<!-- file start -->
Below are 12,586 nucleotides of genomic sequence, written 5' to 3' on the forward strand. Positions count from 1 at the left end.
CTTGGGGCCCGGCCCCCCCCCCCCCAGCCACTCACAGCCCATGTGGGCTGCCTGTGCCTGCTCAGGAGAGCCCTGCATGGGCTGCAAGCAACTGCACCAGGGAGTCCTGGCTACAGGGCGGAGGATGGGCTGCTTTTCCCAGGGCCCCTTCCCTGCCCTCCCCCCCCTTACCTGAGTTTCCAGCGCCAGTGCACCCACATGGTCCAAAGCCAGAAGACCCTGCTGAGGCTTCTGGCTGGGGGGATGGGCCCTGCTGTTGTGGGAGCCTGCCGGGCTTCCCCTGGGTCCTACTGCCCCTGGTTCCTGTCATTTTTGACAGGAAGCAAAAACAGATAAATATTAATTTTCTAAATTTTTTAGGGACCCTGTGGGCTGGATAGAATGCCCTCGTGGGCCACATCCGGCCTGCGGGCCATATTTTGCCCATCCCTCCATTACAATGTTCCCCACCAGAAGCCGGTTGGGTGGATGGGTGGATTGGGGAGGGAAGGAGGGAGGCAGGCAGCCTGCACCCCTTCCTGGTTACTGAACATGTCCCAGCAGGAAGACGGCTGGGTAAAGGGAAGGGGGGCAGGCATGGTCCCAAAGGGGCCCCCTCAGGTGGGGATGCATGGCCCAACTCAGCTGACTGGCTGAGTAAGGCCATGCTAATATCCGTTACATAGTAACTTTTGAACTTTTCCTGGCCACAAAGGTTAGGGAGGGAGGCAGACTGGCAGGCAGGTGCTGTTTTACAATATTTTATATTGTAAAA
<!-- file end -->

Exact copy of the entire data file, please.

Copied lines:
Below are 12,586 nucleotides of genomic sequence, written 5' to 3' on the forward strand. Positions count from 1 at the left end.
CTTGGGGCCCGGCCCCCCCCCCCCCAGCCACTCACAGCCCATGTGGGCTGCCTGTGCCTGCTCAGGAGAGCCCTGCATGGGCTGCAAGCAACTGCACCAGGGAGTCCTGGCTACAGGGCGGAGGATGGGCTGCTTTTCCCAGGGCCCCTTCCCTGCCCTCCCCCCCCTTACCTGAGTTTCCAGCGCCAGTGCACCCACATGGTCCAAAGCCAGAAGACCCTGCTGAGGCTTCTGGCTGGGGGGATGGGCCCTGCTGTTGTGGGAGCCTGCCGGGCTTCCCCTGGGTCCTACTGCCCCTGGTTCCTGTCATTTTTGACAGGAAGCAAAAACAGATAAATATTAATTTTCTAAATTTTTTAGGGACCCTGTGGGCTGGATAGAATGCCCTCGTGGGCCACATCCGGCCTGCGGGCCATATTTTGCCCATCCCTCCATTACAATGTTCCCCACCAGAAGCCGGTTGGGTGGATGGGTGGATTGGGGAGGGAAGGAGGGAGGCAGGCAGCCTGCACCCCTTCCTGGTTACTGAACATGTCCCAGCAGGAAGACGGCTGGGTAAAGGGAAGGGGGGCAGGCATGGTCCCAAAGGGGCCCCCTCAGGTGGGGATGCATGGCCCAACTCAGCTGACTGGCTGAGTAAGGCCATGCTAATATCCGTTACATAGTAACTTTTGAACTTTTCCTGGCCACAAAGGTTAGGGAGGGAGGCAGACTGGCAGGCAGGTGCTGTTTTACAATATTTTATATTGTAAAA